It is beyond difficult to capture in a few short paragraphs all we experienced during our time in Egypt. We scheduled our trip to Cairo ages ago. Our purpose? To spend time with old friends, to learn what fellow brothers and sisters were doing for the sake of the kingdom, and to connect with other followers of Christ who desire to reach Egypt's majority population. A second revolution was not on our original agenda. Neither were bread shortages or endless lines to simply replenish gasoline. And we certainly did not plan to scramble for last-minute transportation as taxi companies were grounding their cars.
Our scheduled departure on June 30th was the same day as the official protest against the Muslim Brotherhood-backed President Morsi. While we were preparing for a trip abroad, millions of Egyptians were preparing to retake their revolution and demand a leader that did not have an agenda outside of serving the people through a democratic government.
Their reasons for ousting their first elected president were many, but what we found particularly interesting was that Christians and moderate Muslims alike were banding together under the common interest of saving Egypt from economic ruin. And because of this, almost every conversation we had with close friends, new acquaintances, and even the barber in the Garbage Village, eventually turned to their personal opinions of the president, their plans for the protests, and their predictions of what these protests would bring.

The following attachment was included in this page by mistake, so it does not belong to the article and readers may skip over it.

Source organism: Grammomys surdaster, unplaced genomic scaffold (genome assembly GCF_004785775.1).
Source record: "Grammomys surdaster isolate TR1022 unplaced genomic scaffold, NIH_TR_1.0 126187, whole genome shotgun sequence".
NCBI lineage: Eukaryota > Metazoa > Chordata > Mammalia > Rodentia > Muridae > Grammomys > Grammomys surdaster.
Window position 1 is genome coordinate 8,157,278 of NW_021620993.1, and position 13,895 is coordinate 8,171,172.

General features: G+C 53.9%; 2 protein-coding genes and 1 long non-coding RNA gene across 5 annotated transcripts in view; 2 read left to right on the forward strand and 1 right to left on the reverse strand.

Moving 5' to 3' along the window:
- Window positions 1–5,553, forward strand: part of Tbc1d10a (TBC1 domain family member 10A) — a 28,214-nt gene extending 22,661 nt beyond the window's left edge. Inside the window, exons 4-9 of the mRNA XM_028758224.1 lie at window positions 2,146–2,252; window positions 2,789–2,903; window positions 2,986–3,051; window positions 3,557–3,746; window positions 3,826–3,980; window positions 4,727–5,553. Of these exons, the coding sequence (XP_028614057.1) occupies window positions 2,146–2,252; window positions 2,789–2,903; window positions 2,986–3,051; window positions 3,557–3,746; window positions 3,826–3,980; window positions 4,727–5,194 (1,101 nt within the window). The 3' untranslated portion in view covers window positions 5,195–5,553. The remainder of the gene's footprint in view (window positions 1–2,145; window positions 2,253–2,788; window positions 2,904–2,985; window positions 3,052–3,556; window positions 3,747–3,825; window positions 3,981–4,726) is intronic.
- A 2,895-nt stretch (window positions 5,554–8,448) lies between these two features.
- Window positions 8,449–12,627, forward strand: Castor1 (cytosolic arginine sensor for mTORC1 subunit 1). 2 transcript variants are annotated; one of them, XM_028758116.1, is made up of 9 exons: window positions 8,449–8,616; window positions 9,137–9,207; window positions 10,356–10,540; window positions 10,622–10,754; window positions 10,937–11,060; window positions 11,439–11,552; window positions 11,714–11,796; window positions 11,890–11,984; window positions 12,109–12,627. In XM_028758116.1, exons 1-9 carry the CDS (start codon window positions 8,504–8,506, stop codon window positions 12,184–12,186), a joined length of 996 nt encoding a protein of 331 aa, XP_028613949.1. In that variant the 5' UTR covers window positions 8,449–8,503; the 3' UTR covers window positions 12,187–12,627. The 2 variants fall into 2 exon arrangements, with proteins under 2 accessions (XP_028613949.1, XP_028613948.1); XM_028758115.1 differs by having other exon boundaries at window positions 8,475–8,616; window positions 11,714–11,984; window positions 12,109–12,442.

While we were there, we had one unique privilege after another, meeting with believers from many different denominations and sects to hear how they are doing, what they are doing, and how they were feeling about the potential second revolution. For non-denominational Westerners, this trip was both eye opening and humbling as we learned from the Egyptian body of Christ. We were welcomed into a house church to pray together. We spent several days serving alongside our Orthodox brothers and sisters to serve children in under-resourced communities. We even had the extraordinary privilege of witnessing the baptism of a new disciple who was renouncing the majority faith system.
We met with people among the church who are inviting Muslims into the work they are doing. Many in one rural region are taking notes from a sweet lady who is working to provide women with trade skills so they can be self-sustainable. She is addressing the economic independence of women in these villages better than anyone else, and she is Muslim.
Not far from Tahrir Square, an evangelical church has set up a field hospital to serve those wounded in the protests. They are getting many of their supplies—and many of their volunteer doctors—from within the Muslim community.
We don't want to paint a rosy picture, because the Church makes up only 10 percent of the population and can quickly become the target of persecution and violence. And as we write this, we hear from our friends in Cairo that the ousted regime is making threats against the Coptic believers.
Having said that, when we think of our friends and co-laborers within Egypt, we have much to learn from them. Their joy is palpable and it is contagious.
We have reflected on the lessons we learned for our whirlwind time in Egypt, and we are rich with new relationships and understanding. We spent a lot of time listening and learning from our brothers and sisters, and several themes stood out.
First, many within the Church are actively engaged in the political processes that have led to both the first and second revolutions. They have not shied away from speaking their voices and advocating for the rights of Christians and Muslims alike.